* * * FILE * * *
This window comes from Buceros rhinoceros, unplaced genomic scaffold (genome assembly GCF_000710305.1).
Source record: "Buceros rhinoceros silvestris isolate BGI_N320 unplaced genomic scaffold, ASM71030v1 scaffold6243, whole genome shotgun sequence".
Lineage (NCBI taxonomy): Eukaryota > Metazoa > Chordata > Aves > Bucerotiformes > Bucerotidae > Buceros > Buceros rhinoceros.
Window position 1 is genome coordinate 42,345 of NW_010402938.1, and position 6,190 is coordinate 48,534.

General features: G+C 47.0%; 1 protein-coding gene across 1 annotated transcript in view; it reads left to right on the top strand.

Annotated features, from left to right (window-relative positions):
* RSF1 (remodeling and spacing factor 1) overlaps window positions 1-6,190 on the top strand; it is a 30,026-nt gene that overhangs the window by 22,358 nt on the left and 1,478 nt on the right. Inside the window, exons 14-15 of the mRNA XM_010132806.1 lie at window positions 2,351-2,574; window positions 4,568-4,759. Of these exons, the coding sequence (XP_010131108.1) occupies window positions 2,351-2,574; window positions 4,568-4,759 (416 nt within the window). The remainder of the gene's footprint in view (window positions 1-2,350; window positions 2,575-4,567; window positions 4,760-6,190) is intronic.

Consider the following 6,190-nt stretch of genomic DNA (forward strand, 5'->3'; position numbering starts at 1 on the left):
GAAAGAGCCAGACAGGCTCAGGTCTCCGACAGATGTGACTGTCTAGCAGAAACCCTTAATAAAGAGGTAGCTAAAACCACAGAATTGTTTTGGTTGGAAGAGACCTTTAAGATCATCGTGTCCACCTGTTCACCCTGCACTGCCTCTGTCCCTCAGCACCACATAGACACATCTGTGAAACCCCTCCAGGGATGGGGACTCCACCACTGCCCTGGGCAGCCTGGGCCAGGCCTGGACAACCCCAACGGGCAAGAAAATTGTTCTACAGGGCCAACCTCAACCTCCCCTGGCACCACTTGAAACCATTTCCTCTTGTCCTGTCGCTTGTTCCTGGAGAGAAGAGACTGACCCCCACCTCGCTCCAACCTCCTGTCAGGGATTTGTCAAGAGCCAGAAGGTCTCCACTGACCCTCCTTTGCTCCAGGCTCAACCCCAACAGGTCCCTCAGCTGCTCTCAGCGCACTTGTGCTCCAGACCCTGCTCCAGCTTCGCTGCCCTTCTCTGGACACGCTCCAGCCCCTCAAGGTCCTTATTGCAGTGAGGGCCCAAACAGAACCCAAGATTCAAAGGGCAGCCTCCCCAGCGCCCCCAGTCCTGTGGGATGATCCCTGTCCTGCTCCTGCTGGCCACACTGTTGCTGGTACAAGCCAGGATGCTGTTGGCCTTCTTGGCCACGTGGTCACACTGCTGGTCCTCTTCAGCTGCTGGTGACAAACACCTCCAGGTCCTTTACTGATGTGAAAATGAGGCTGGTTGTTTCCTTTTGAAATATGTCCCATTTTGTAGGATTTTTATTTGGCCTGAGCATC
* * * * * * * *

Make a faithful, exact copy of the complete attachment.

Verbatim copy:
This window comes from Buceros rhinoceros, unplaced genomic scaffold (genome assembly GCF_000710305.1).
Source record: "Buceros rhinoceros silvestris isolate BGI_N320 unplaced genomic scaffold, ASM71030v1 scaffold6243, whole genome shotgun sequence".
Lineage (NCBI taxonomy): Eukaryota > Metazoa > Chordata > Aves > Bucerotiformes > Bucerotidae > Buceros > Buceros rhinoceros.
Window position 1 is genome coordinate 42,345 of NW_010402938.1, and position 6,190 is coordinate 48,534.

General features: G+C 47.0%; 1 protein-coding gene across 1 annotated transcript in view; it reads left to right on the top strand.

Annotated features, from left to right (window-relative positions):
* RSF1 (remodeling and spacing factor 1) overlaps window positions 1-6,190 on the top strand; it is a 30,026-nt gene that overhangs the window by 22,358 nt on the left and 1,478 nt on the right. Inside the window, exons 14-15 of the mRNA XM_010132806.1 lie at window positions 2,351-2,574; window positions 4,568-4,759. Of these exons, the coding sequence (XP_010131108.1) occupies window positions 2,351-2,574; window positions 4,568-4,759 (416 nt within the window). The remainder of the gene's footprint in view (window positions 1-2,350; window positions 2,575-4,567; window positions 4,760-6,190) is intronic.

Consider the following 6,190-nt stretch of genomic DNA (forward strand, 5'->3'; position numbering starts at 1 on the left):
GAAAGAGCCAGACAGGCTCAGGTCTCCGACAGATGTGACTGTCTAGCAGAAACCCTTAATAAAGAGGTAGCTAAAACCACAGAATTGTTTTGGTTGGAAGAGACCTTTAAGATCATCGTGTCCACCTGTTCACCCTGCACTGCCTCTGTCCCTCAGCACCACATAGACACATCTGTGAAACCCCTCCAGGGATGGGGACTCCACCACTGCCCTGGGCAGCCTGGGCCAGGCCTGGACAACCCCAACGGGCAAGAAAATTGTTCTACAGGGCCAACCTCAACCTCCCCTGGCACCACTTGAAACCATTTCCTCTTGTCCTGTCGCTTGTTCCTGGAGAGAAGAGACTGACCCCCACCTCGCTCCAACCTCCTGTCAGGGATTTGTCAAGAGCCAGAAGGTCTCCACTGACCCTCCTTTGCTCCAGGCTCAACCCCAACAGGTCCCTCAGCTGCTCTCAGCGCACTTGTGCTCCAGACCCTGCTCCAGCTTCGCTGCCCTTCTCTGGACACGCTCCAGCCCCTCAAGGTCCTTATTGCAGTGAGGGCCCAAACAGAACCCAAGATTCAAAGGGCAGCCTCCCCAGCGCCCCCAGTCCTGTGGGATGATCCCTGTCCTGCTCCTGCTGGCCACACTGTTGCTGGTACAAGCCAGGATGCTGTTGGCCTTCTTGGCCACGTGGTCACACTGCTGGTCCTCTTCAGCTGCTGGTGACAAACACCTCCAGGTCCTTTACTGATGTGAAAATGAGGCTGGTTGTTTCCTTTTGAAATATGTCCCATTTTGTAGGATTTTTATTTGGCCTGAGCATC